Finally Finished: Purple and Sparkly

I have done more sewing this spring and summer than I have in any other period of my life. I tend to go through phases with how I spend my time: I’ll spend 6 months knitting, then I’ll do nothing but read for a month. The next 3 months will be dedicated to spinning, followed by a month of dabbling in crochet or tatting. I love learning new things and experimenting in an environment where a mistake only costs me a skein of yarn and a few hours of my time.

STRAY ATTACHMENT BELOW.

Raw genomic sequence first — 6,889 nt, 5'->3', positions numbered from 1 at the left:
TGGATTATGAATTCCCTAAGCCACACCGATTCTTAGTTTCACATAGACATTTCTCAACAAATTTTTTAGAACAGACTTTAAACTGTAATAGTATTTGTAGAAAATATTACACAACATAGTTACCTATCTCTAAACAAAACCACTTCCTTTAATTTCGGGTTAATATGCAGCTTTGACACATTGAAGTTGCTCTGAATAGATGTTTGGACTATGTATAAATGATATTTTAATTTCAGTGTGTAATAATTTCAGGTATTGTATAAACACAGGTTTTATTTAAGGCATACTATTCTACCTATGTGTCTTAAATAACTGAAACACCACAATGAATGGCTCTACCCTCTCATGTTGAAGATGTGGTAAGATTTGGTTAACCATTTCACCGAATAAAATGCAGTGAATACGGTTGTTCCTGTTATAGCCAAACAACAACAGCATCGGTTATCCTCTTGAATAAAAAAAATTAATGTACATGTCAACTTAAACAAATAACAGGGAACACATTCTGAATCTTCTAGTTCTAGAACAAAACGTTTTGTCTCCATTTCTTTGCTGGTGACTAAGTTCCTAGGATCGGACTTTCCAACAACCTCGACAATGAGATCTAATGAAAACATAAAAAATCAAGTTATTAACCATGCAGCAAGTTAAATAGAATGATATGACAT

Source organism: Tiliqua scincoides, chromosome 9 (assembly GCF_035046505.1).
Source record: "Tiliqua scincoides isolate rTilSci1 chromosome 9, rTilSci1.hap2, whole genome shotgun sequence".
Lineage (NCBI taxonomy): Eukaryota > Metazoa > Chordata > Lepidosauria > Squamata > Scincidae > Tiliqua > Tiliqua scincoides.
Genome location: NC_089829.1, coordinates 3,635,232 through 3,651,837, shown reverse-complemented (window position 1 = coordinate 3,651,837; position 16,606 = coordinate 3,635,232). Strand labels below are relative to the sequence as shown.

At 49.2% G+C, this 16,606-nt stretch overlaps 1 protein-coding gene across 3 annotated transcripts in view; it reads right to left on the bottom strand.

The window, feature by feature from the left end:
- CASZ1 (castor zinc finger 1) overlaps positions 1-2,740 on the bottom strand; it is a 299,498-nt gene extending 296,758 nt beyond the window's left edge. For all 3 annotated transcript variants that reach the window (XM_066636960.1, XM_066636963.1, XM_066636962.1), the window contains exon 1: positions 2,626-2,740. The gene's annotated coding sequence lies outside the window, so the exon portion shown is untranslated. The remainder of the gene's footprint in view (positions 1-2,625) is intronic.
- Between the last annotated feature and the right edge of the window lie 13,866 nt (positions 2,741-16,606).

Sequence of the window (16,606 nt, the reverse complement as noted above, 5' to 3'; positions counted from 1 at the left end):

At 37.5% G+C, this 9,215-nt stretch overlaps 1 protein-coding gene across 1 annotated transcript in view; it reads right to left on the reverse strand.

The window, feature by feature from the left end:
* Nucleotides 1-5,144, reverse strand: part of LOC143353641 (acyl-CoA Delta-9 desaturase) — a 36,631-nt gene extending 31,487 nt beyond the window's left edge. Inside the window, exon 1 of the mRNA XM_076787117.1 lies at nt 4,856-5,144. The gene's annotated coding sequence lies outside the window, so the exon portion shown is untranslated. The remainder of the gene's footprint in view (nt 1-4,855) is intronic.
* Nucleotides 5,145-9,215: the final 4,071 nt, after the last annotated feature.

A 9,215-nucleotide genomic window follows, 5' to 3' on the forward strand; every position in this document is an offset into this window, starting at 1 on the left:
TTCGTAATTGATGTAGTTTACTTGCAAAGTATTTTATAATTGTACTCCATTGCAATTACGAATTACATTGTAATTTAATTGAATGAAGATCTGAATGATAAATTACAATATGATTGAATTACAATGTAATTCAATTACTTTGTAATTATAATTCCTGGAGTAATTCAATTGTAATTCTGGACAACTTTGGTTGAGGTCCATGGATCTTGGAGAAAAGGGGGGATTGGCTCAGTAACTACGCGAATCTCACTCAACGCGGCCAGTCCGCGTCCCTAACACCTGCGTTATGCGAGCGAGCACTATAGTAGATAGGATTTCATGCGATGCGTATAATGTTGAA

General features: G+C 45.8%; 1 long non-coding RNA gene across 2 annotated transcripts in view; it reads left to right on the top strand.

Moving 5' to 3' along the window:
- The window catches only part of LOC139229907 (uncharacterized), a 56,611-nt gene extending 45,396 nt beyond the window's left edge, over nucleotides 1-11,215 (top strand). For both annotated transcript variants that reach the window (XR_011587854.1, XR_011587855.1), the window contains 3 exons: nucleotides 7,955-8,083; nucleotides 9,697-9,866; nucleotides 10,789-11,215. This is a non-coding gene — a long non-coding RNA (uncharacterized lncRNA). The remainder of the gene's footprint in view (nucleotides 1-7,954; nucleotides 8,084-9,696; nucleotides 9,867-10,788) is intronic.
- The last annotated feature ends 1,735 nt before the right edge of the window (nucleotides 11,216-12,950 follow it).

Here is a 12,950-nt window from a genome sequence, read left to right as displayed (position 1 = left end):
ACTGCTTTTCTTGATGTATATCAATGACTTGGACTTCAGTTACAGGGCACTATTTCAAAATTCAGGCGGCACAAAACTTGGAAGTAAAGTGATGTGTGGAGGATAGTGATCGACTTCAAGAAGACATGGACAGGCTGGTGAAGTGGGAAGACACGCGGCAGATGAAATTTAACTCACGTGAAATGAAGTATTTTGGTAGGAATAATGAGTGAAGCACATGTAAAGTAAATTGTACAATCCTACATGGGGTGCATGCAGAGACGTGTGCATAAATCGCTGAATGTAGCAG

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A few years ago I went through another period of intense sewing. At the time I didn’t have a sewing machine so I used the sewing machine I was born with – my hands. It turns out that sewing by hand is slower than by machine, but that you can be much more precise. Sewing by hand is also much more soothing than sewing with a machine will ever be. In college my best friend had a deep purple sparkly skirt she had made. I loved that skirt and wore it as often as she would let me borrow it. Eventually she gave it to me and I continued to wear it as often as I dared. Only, after college I found myself gravitating less and less toward skirts and more and more toward pants. It broke my heart that this beautiful skirt wasn’t being worn and loved. So I hatched a daring plan to refashion the skirt into a tunic. I used my trusty Alabama Chanin T-Shirt/dress pattern, and very carefully laid my pattern out. I was just barely able to eke out the shirt and 2 elbow length sleeves. Proud of myself, I quickly sewed up the shoulder and side seams and felled them down. Then I tried it on. The tunic did not fit at all how I had expected it to. In hindsight I know that I hadn’t payed attention to the grain of the knit fabric, so instead of the direction with the most stretch going around my body, it went vertically. The tunic was skintight and wanted to stretch in length. Frustrated, I put all my supplies into a bag and put that bag into my stash and out of sight.